Printing – Essentials explained

Print

25 March 2012

Essentials Explained is designed to help you understand the fundamentals of marketing your business and the related areas. This time we will be breaking down the printing process, to help you get your material printed. Another Essentials Explained that may be of use is Printing Decisions.

Getting your marketing material printed is a vital step in reaching your customers. Understanding the printing process can help you make the best printing decision, and ensure you are reaching your customer with quality material.

The printing process

The first step in the printing process is to decide what you want to print, who you are targeting it at, and what job you want it to do. You will then have enough information to brief the graphic design company that you have chosen to create the work for you.

Why hire a graphic design company?
Why not just create the document yourself? Well, like other areas, graphic design requires a set of specialised design skills. Not to mention the software, and know-how to get the final document ready for print.

The money spent in hiring a graphic design company is an investment in your printed material, and ultimately, your connection with your customers.

Your chosen graphic design company, or a printer that will do the graphic design, will take your concepts, copy and images and create your document to be printed. You will then get a proof of this document to double check before it is sent off to print and you receive your printed copies.

When dealing with your graphic design company, or printer, you may be required to know some of the following terminology.

 

Artwork terminology

1-up – each page to be printed is separate, there are no spreads (side-by-side pages) in the file.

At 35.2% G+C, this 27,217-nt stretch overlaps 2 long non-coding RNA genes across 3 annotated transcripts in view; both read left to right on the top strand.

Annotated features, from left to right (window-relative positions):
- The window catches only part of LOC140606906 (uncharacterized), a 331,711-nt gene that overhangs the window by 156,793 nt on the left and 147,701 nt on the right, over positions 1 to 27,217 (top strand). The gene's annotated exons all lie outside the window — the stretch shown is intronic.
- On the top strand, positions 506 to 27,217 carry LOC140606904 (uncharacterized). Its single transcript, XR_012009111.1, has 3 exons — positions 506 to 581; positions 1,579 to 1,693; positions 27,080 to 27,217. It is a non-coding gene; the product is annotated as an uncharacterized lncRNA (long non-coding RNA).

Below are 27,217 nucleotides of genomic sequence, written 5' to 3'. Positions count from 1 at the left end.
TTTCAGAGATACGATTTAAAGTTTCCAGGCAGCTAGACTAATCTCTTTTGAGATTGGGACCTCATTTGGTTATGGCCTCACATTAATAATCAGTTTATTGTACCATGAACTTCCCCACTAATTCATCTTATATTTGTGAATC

Bleed – also known as external bleed, is when the background colour or an image is extended past the borders of the page. This allows for a small margin of error when the paper is cut. If you do not have any bleed, you may end up with a white line around your file. Bleed is generally 3mm.

CMYK – stands for Cyan, Magenta, Yellow and blacK. These are the four colours used in full colour printing, and are mixed together to create the colours that you see on paper.

Crop marks – are the black corners on your print job that show where the paper will be trimmed. Anything outside the crop marks will be cut from the finished document.

DPI – stands for dots per inch (yes I said inch, for some reason we still use this measurement here). DPI is the number of printed dots that will fit into a square inch (2.54cm2), and gives an idea to the resolution, or quality, of an image or document.

High resolution – refers to the quality of the image or document. For printing, an image at its correct size (100%) needs to be at least 300dpi. When the resolution is smaller than this, the finished printing tends to look grainy or pixelated.

Registration marks – are the marks made by the printers so that they can line up the four different colours (cyan, magenta, yellow and black). These will be made outside the crop marks and will be trimmed from the final document.

Safe text area – is also known as internal bleed. This is the area just inside the crop marks. It is important to keep any important images or information out of this area to ensure it is retained after trimming. Safe text area is generally 3mm.

Italic Creative are qualified in graphic design, as well as online services so contact us today if you would like to discuss getting some print work done, or for a whole marketing solution.